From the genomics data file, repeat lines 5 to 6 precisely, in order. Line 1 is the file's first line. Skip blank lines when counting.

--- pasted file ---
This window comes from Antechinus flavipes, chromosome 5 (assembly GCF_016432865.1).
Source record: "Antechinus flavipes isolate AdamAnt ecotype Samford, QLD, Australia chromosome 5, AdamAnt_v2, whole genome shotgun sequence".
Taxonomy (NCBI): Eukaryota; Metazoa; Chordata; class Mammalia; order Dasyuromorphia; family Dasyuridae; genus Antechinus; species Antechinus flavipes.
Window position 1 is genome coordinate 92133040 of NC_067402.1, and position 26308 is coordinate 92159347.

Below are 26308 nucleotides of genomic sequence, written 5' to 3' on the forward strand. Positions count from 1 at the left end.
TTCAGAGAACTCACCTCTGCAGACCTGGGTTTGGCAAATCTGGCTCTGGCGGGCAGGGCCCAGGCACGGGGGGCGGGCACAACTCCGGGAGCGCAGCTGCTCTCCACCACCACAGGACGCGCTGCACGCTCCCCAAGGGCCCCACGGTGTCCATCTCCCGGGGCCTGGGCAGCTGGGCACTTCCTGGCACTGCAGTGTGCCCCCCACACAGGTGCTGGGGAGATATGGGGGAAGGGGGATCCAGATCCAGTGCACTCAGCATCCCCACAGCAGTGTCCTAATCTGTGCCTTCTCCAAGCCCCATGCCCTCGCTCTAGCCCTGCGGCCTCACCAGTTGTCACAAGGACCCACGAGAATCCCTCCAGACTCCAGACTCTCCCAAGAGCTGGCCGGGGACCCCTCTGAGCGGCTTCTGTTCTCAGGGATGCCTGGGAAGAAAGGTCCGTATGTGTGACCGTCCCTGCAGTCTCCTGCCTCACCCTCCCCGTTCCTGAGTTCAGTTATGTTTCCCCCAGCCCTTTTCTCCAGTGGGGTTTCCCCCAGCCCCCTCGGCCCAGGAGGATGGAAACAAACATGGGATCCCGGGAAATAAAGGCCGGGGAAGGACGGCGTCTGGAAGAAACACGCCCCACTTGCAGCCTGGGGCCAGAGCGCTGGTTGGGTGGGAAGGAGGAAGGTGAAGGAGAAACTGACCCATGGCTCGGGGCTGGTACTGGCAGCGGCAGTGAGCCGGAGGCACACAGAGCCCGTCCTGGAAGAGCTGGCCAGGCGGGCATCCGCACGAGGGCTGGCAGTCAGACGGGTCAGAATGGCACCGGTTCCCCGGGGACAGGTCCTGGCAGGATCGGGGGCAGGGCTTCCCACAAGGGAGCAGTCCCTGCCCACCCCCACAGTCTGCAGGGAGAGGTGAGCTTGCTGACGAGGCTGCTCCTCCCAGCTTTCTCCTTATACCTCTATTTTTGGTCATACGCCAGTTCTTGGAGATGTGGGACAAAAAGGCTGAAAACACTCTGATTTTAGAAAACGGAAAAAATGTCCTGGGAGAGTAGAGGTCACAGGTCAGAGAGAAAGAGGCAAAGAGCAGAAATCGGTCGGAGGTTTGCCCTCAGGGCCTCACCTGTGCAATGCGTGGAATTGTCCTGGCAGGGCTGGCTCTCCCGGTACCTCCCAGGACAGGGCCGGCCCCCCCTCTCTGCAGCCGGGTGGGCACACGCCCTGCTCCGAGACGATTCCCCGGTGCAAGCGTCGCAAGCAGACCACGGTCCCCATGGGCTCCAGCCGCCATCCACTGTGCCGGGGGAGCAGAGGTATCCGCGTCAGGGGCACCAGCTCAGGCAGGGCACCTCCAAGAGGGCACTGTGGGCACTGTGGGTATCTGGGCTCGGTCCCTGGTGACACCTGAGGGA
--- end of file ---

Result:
Below are 26308 nucleotides of genomic sequence, written 5' to 3' on the forward strand. Positions count from 1 at the left end.
TTCAGAGAACTCACCTCTGCAGACCTGGGTTTGGCAAATCTGGCTCTGGCGGGCAGGGCCCAGGCACGGGGGGCGGGCACAACTCCGGGAGCGCAGCTGCTCTCCACCACCACAGGACGCGCTGCACGCTCCCCAAGGGCCCCACGGTGTCCATCTCCCGGGGCCTGGGCAGCTGGGCACTTCCTGGCACTGCAGTGTGCCCCCCACACAGGTGCTGGGGAGATATGGGGGAAGGGGGATCCAGATCCAGTGCACTCAGCATCCCCACAGCAGTGTCCTAATCTGTGCCTTCTCCAAGCCCCATGCCCTCGCTCTAGCCCTGCGGCCTCACCAGTTGTCACAAGGACCCACGAGAATCCCTCCAGACTCCAGACTCTCCCAAGAGCTGGCCGGGGACCCCTCTGAGCGGCTTCTGTTCTCAGGGATGCCTGGGAAGAAAGGTCCGTATGTGTGACCGTCCCTGCAGTCTCCTGCCTCACCCTCCCCGTTCCTGAGTTCAGTTATGTTTCCCCCAGCCCTTTTCTCCAGTGGGGTTTCCCCCAGCCCCCTCGGCCCAGGAGGATGGAAACAAACATGGGATCCCGGGAAATAAAGGCCGGGGAAGGACGGCGTCTGGAAGAAACACGCCCCACTTGCAGCCTGGGGCCAGAGCGCTGGTTGGGTGGGAAGGAGGAAGGTGAAGGAGAAACTGACCCATGGCTCGGGGCTGGTACTGGCAGCGGCAGTGAGCCGGAGGCACACAGAGCCCGTCCTGGAAGAGCTGGCCAGGCGGGCATCCGCACGAGGGCTGGCAGTCAGACGGGTCAGAATGGCACCGGTTCCCCGGGGACAGGTCCTGGCAGGATCGGGGGCAGGGCTTCCCACAAGGGAGCAGTCCCTGCCCACCCCCACAGTCTGCAGGGAGAGGTGAGCTTGCTGACGAGGCTGCTCCTCCCAGCTTTCTCCTTATACCTCTATTTTTGGTCATACGCCAGTTCTTGGAGATGTGGGACAAAAAGGCTGAAAACACTCTGATTTTAGAAAACGGAAAAAATGTCCTGGGAGAGTAGAGGTCACAGGTCAGAGAGAAAGAGGCAAAGAGCAGAAATCGGTCGGAGGTTTGCCCTCAGGGCCTCACCTGTGCAATGCGTGGAATTGTCCTGGCAGGGCTGGCTCTCCCGGTACCTCCCAGGACAGGGCCGGCCCCCCCTCTCTGCAGCCGGGTGGGCACACGCCCTGCTCCGAGACGATTCCCCGGTGCAAGCGTCGCAAGCAGACCACGGTCCCCATGGGCTCCAGCCGCCATCCACTGTGCCGGGGGAGCAGAGGTATCCGCGTCAGGGGCACCAGCTCAGGCAGGGCACCTCCAAGAGGGCACTGTGGGCACTGTGGGTATCTGGGCTCGGTCCCTGGTGACACCTGAGGGA